Night location: Selcuk, Turkey
At around 2am this morning a huge thunderstorm rocked Istanbul. The rain was beating on the windows so hard that Amber got up to check that it wasn't leaking inside. By the time we were having breakfast and leaving it was only faintly drizzling, but the remnants of the storm could be still seen in the minor flooding that we drove through to the airport. We feel very lucky that our two days here have been fine so that our explorations have not been impeded by the inclement weather.
After taxiing in our plane across what felt like half of Turkey due to the scale of the Istanbul airport, we were in the air and down in Izmir in about 45 minutes. Our transportation was a huge 16 seater Mercedes bus, all for us, that drove us through the fertile valleys to Selcuk, a town built next to the ancient city of Ephesus.
We were warmly greeted by our hotel owner, and after dropping our bags in the room, we walked to the Archaeological Museum of Ephesus. Amber had been a bit disappointed by the Archaeological museum(s) of Istanbul as they hadn't really featured many artefacts from the Roman or Byzantine period which she had expected given the rich history of Constantinople. In comparison, the Ephesus museum was much more interesting as it was really well laid out and followed the history of the site chronologically.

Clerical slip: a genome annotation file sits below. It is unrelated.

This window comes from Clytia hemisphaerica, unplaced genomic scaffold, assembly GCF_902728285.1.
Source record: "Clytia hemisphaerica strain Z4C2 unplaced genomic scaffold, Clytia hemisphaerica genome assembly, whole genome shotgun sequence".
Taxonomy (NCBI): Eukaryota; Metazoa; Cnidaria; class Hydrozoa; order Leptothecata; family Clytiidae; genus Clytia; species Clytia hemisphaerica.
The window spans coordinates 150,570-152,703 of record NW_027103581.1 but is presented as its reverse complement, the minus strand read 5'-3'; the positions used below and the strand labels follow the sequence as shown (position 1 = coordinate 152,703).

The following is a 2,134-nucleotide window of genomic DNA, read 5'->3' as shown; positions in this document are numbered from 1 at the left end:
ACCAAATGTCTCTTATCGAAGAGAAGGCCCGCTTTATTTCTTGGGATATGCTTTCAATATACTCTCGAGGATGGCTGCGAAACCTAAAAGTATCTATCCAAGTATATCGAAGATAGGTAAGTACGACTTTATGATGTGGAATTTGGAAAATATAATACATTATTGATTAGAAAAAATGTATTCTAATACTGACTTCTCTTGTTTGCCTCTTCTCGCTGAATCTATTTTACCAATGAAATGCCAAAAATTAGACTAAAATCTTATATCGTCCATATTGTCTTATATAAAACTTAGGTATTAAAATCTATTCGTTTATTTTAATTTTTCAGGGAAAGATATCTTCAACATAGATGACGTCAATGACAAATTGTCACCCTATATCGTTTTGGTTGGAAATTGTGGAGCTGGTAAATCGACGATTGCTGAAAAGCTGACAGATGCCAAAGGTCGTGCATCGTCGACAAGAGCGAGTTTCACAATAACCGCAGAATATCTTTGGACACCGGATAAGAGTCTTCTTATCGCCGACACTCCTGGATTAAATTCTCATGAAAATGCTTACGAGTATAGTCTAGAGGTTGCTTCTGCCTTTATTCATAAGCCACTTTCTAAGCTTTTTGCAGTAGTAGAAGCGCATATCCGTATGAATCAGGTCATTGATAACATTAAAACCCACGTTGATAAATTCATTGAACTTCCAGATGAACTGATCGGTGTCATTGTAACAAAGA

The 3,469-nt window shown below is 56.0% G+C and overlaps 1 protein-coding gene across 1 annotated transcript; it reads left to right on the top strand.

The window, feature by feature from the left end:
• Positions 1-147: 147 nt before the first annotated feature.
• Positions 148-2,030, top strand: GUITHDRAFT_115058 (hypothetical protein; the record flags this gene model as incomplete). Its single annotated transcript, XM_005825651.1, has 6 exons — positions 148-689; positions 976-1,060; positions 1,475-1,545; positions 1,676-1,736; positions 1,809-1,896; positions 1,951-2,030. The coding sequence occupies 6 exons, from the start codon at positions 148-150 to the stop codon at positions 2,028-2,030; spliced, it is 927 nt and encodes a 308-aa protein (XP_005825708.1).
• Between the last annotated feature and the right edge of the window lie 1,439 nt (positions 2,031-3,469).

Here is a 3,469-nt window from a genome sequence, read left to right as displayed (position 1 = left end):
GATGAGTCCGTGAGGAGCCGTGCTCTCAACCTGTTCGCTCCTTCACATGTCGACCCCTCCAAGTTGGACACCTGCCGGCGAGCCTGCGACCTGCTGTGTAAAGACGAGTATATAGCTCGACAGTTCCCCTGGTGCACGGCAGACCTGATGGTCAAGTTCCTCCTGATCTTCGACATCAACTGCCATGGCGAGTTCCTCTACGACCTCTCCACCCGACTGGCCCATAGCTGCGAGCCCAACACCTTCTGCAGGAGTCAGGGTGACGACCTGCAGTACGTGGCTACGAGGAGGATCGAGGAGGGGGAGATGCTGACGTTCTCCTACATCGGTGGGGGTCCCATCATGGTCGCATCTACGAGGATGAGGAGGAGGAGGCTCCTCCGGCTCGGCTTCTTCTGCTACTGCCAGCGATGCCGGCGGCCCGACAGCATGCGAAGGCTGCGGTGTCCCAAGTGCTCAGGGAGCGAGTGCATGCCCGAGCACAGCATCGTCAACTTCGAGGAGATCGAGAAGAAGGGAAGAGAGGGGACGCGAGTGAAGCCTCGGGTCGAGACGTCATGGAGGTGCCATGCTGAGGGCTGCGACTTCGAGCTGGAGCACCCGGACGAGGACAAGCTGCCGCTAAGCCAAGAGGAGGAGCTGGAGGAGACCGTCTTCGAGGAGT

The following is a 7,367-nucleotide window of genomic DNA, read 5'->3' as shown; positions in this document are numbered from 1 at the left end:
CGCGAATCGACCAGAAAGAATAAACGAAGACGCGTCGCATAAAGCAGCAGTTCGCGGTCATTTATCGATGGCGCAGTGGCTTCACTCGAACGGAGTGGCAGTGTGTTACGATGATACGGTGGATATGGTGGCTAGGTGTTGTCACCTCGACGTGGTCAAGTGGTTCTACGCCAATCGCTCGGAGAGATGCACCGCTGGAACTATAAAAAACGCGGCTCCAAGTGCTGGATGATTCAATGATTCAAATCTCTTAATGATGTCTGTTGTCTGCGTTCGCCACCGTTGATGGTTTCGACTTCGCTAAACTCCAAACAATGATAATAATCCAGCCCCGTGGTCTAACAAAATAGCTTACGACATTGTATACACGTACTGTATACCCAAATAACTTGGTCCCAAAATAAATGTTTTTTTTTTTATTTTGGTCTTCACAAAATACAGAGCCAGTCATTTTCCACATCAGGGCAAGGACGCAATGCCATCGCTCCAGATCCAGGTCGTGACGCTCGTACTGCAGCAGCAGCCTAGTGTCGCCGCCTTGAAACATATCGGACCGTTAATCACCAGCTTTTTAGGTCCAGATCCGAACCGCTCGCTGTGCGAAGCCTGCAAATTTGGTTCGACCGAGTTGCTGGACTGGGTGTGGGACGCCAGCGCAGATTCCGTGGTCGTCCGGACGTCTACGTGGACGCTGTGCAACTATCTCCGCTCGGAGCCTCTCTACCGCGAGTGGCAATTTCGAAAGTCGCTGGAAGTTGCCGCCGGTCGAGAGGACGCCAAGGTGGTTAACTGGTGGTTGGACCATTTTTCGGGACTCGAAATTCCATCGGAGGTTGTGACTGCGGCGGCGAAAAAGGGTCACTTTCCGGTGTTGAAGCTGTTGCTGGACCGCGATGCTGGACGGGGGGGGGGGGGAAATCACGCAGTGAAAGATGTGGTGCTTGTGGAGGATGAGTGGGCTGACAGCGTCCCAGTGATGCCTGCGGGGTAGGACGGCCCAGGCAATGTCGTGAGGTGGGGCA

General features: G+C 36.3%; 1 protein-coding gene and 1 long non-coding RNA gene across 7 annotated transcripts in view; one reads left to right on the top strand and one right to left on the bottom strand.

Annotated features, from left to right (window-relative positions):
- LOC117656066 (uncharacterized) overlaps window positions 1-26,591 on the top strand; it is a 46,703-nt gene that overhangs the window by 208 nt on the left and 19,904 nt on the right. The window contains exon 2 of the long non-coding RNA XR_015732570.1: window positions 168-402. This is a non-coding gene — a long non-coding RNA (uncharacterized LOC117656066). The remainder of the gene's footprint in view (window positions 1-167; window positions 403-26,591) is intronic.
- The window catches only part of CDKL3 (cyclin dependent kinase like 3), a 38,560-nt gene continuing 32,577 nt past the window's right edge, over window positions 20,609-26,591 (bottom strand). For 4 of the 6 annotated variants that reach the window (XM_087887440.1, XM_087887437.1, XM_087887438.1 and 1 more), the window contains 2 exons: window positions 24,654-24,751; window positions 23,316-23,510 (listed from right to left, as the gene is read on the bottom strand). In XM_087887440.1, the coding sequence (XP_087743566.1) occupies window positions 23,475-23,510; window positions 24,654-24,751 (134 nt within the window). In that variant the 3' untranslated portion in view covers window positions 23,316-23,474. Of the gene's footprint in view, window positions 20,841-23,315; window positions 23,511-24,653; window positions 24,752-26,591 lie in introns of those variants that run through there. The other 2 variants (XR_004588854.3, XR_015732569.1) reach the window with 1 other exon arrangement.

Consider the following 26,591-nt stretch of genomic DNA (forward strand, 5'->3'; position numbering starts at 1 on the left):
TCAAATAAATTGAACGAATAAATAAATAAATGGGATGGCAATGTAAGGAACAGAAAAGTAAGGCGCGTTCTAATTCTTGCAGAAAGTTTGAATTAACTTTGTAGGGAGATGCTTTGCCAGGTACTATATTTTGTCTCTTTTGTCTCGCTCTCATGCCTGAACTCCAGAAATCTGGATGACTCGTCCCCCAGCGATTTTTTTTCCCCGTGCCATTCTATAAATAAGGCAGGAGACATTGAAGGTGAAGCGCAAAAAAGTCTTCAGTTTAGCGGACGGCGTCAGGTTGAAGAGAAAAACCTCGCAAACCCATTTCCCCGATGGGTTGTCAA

It was really good to go to the museum before our guided tour as we will be able to imagine the site more clearly when we go tomorrow. The model of the Temple of Artemis was particularly good. The worship of the Greek goddess Artemis (Diana to the Romans) dates back to the 8th Century BCE when Ephesus was a small Greek colony. She was associated with fertility and the Ephesian artistic depiction of her emphasises this by covering her torso in eggs. The temple dedicated to her was completed in the 6th Century BCE (after 120 years of construction) and such was its tremendous size, about double its Greek counterparts like the Parthenon, that it was labelled as one of the seven ancient wonders. It was destroyed by fire and looting a number of times and rebuilt, until it was ultimately torn down in one night by a crazed Christian mob in 401CE.
We wandered back to our hotel and had tea and cake on the pretty terrace that overlooks a small pool before enjoying a rest for the remainder of the afternoon.